In Article 38(1)(b) of the statute of the International Court of Justice identifies "international custom, as evidence of a general practice accepted by law" to be a source of international law.

The Court, whose function is to decide in accordance with international law such disputes as are submitted to it, shall apply:
  1. international conventions, whether general or particular, establishing rules expressly recognized by the contesting states;
  2. international custom, as evidence of a general practice accepted as law;
  3. the general principles of law recognized by civilized nations;
  4. subject to the provisions of Article 59, judicial decisions and the teachings of the most highly qualified publicists of the various nations, as subsidiary means for the determination of rules of law.

This provision shall not prejudice the power of the Court to decide a case ex aequo et bono, if the parties agree thereto.
The Restatement (Third) on the Foreign Relations of the United States provides a good explanation of what is meant by this provision that encapsulates the overall concept as expressed by scholars and experts in the field. Section 102 and its accompanying notes explain that the custom must result from a general and consistent practice of states that is followed out of a sense of legal obligation (opinion juris sive necessitates).

This is generally interpreted to meant that there is:
Widespread repetition of the practice
by a significant number of states (the corollary to this means that the practice cannot be rejected by a significant number of states if it is to be considered custom under international law)
And has not been rejected by a substantial number of states:
The sources used to substantiate a custom are broad and result from careful study. Custom can be evidenced by treaties, resolutions and declarations of intergovernmental organizations, diplomatic materials, and other official statements from sovereign nations including legislation and case opinions.

As customary international law was known at the time it was drafted, the U.S. Constitution refers to the "Law of Nations" and includes treaties as part of "the supreme law of the land." International custom is legally binding and remains regarded as such even though it evolves. A customary norm is observed because it is thought to be binding rather than because it has been explicitly agreed to by a state; its binding force is independent of the individual's or the state's permission. Nevertheless, not every custom is explicitly agreed to by a state. Two factors are considered in determining customary international law: opinion juris and state practice. According to the International Court of Justice, "the acts in question must not only amount to a settled practice, but they also must be such, or be carried out in such a way, as to be evidence of a belief that this practice is rendered legally binding." The Court answered was if the equidistance principle was, at the date of the ruling, a customary international law binding on all States.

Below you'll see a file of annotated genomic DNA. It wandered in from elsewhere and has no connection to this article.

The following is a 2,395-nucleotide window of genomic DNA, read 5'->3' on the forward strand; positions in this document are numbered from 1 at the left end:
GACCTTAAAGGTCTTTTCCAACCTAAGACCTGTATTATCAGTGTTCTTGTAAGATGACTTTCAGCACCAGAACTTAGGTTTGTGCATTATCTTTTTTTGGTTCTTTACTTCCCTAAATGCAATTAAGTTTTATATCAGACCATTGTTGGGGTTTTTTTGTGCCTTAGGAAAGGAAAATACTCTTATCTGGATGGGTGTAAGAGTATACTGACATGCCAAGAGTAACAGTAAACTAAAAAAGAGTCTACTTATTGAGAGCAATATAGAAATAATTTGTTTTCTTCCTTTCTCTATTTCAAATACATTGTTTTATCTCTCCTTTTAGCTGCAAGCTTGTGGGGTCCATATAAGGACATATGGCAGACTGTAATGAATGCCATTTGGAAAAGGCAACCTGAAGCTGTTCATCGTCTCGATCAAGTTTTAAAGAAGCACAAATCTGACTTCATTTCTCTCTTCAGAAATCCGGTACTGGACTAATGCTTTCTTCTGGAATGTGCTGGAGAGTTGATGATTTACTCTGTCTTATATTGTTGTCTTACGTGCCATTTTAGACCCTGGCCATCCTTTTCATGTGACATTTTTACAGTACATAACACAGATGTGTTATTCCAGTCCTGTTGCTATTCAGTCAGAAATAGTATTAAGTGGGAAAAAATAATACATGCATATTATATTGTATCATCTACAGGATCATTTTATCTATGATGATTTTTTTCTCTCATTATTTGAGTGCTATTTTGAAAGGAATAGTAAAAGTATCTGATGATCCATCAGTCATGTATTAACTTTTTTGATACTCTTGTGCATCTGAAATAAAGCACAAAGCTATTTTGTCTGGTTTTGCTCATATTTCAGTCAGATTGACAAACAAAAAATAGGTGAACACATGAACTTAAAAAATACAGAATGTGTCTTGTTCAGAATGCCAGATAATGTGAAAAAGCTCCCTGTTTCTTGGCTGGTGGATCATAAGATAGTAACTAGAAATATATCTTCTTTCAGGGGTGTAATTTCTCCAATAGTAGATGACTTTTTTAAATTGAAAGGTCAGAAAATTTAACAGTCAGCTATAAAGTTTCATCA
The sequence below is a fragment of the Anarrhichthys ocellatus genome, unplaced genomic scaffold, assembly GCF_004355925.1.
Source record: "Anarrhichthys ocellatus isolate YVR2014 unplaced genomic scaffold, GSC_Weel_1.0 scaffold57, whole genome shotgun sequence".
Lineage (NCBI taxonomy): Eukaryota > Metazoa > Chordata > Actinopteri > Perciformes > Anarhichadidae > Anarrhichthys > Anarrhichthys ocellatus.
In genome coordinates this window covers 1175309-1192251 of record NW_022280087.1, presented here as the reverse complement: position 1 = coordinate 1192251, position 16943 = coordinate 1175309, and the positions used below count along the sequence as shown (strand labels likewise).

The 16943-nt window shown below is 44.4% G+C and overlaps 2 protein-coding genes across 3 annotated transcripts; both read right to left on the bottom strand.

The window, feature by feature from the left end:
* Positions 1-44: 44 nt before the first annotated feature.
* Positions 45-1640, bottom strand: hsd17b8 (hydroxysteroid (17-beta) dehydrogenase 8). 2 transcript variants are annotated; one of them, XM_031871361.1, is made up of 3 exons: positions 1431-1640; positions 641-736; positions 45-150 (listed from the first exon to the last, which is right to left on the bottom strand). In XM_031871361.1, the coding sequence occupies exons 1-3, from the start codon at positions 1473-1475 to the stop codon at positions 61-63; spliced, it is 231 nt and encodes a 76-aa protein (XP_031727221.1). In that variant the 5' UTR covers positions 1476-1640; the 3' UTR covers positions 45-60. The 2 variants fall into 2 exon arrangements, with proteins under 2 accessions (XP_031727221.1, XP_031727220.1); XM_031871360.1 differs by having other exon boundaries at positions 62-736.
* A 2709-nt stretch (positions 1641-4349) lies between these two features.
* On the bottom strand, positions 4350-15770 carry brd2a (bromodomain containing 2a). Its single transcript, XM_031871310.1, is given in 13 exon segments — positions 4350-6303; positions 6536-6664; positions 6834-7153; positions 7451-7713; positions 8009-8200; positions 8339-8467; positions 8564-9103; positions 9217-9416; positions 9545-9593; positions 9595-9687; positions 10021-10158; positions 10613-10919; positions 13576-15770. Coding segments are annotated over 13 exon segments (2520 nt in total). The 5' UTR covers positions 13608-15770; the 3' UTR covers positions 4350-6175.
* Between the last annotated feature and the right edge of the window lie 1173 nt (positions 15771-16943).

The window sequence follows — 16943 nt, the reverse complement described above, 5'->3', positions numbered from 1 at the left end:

The Court argued that it is indeed possible for Conventions, while only contractual in origin, to pass into the corpus of international law and thus to become binding for States that have never become parties to the Convention required by the existence of a legal regulation making it necessary. Customary practice does not necessarily mean that a state's actions must be accepted by all states. All that is required is for a representative sample of States that can engage in the activity to practice it universally and consistently. States' actions demonstrate state practice. To exclude any inadvertent State practice and concentrate exclusively on what States intend to do, the justification behind a state's activities is also taken into consideration.

Exactly defining customary international law might be challenging. It can be difficult to say when an international custom has altered and when, if at all, a state's disregard for international custom turns into a new custom or just a legal infraction. Codification of customary international law inside treaty frameworks facilitates its demonstration. According to the Third Restatement on Foreign Relations Law, "international agreements can contribute to the growth of customary international law as they constitute practice of States. Six If a treaty embodies an international custom, then, generally speaking, even non-party States are bound by the standard outlined in the custom.